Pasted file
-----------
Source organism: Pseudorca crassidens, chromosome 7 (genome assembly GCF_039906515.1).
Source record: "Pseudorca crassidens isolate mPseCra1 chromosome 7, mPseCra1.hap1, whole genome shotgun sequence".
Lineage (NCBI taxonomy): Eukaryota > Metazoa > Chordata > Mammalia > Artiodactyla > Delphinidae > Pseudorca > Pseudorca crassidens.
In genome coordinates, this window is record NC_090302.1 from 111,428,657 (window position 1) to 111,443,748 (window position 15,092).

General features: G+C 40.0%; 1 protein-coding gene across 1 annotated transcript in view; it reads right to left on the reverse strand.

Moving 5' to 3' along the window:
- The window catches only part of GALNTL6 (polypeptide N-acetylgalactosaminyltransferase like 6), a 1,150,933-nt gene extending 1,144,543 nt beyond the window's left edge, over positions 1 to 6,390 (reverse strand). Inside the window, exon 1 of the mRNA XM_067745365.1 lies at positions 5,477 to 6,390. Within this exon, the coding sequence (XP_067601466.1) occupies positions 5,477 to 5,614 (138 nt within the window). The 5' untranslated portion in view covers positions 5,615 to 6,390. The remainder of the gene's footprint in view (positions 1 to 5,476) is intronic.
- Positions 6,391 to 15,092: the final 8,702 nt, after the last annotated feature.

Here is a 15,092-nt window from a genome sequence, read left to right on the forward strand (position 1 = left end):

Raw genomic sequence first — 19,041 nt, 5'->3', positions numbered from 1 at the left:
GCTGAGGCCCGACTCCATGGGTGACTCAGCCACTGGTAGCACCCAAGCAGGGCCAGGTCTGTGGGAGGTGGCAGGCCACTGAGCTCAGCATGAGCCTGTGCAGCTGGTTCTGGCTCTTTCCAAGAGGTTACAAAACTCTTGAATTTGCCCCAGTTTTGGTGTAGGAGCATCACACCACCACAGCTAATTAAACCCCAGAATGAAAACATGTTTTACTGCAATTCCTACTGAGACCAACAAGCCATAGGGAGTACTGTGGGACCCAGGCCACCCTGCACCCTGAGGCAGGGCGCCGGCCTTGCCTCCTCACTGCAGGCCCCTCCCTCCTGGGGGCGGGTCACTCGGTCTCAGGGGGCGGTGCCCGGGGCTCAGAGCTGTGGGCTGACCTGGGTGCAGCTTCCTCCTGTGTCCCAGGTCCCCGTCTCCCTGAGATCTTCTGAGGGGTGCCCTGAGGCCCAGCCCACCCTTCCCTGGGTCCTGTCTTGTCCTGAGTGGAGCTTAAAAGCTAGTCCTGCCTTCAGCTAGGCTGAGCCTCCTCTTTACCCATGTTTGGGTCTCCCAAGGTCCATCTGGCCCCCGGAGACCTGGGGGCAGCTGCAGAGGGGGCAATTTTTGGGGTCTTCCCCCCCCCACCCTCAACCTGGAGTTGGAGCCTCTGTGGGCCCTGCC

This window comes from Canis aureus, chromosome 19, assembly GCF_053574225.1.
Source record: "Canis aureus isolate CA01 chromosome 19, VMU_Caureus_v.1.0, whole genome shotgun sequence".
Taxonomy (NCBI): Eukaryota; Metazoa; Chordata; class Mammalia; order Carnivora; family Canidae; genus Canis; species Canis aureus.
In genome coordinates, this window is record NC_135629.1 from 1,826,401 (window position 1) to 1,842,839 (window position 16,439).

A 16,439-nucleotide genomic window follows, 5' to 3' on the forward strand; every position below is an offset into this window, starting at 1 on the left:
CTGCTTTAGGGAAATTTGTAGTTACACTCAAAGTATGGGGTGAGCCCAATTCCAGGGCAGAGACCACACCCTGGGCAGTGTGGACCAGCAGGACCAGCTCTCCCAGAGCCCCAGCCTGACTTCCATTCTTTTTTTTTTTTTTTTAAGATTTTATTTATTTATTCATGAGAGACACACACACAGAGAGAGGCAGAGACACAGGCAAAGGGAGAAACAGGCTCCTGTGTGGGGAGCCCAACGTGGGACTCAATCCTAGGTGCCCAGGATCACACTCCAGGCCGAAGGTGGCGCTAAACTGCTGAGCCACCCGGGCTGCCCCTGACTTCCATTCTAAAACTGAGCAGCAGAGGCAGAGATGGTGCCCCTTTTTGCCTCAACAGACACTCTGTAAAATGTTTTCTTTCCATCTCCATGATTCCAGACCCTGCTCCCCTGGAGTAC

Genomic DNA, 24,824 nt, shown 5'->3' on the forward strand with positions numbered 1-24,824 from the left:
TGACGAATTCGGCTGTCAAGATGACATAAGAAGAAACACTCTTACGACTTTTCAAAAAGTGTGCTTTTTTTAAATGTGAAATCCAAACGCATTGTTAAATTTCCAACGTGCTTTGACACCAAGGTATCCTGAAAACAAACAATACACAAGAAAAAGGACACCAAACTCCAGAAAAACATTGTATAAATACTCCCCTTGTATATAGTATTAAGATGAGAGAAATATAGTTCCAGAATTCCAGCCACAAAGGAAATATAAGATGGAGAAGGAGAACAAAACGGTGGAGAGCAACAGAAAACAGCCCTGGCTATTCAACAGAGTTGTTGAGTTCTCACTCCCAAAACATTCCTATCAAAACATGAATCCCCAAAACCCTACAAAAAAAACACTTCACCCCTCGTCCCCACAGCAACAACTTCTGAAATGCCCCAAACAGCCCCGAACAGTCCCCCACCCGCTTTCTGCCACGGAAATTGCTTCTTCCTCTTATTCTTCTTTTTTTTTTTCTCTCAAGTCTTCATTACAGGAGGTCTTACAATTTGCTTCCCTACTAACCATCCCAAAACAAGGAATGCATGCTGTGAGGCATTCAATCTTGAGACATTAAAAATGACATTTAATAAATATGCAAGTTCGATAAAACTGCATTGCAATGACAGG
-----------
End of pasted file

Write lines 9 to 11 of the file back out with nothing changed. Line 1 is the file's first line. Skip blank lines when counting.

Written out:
Here is a 15,092-nt window from a genome sequence, read left to right on the forward strand (position 1 = left end):

Raw genomic sequence first — 19,041 nt, 5'->3', positions numbered from 1 at the left:
GCTGAGGCCCGACTCCATGGGTGACTCAGCCACTGGTAGCACCCAAGCAGGGCCAGGTCTGTGGGAGGTGGCAGGCCACTGAGCTCAGCATGAGCCTGTGCAGCTGGTTCTGGCTCTTTCCAAGAGGTTACAAAACTCTTGAATTTGCCCCAGTTTTGGTGTAGGAGCATCACACCACCACAGCTAATTAAACCCCAGAATGAAAACATGTTTTACTGCAATTCCTACTGAGACCAACAAGCCATAGGGAGTACTGTGGGACCCAGGCCACCCTGCACCCTGAGGCAGGGCGCCGGCCTTGCCTCCTCACTGCAGGCCCCTCCCTCCTGGGGGCGGGTCACTCGGTCTCAGGGGGCGGTGCCCGGGGCTCAGAGCTGTGGGCTGACCTGGGTGCAGCTTCCTCCTGTGTCCCAGGTCCCCGTCTCCCTGAGATCTTCTGAGGGGTGCCCTGAGGCCCAGCCCACCCTTCCCTGGGTCCTGTCTTGTCCTGAGTGGAGCTTAAAAGCTAGTCCTGCCTTCAGCTAGGCTGAGCCTCCTCTTTACCCATGTTTGGGTCTCCCAAGGTCCATCTGGCCCCCGGAGACCTGGGGGCAGCTGCAGAGGGGGCAATTTTTGGGGTCTTCCCCCCCCCACCCTCAACCTGGAGTTGGAGCCTCTGTGGGCCCTGCC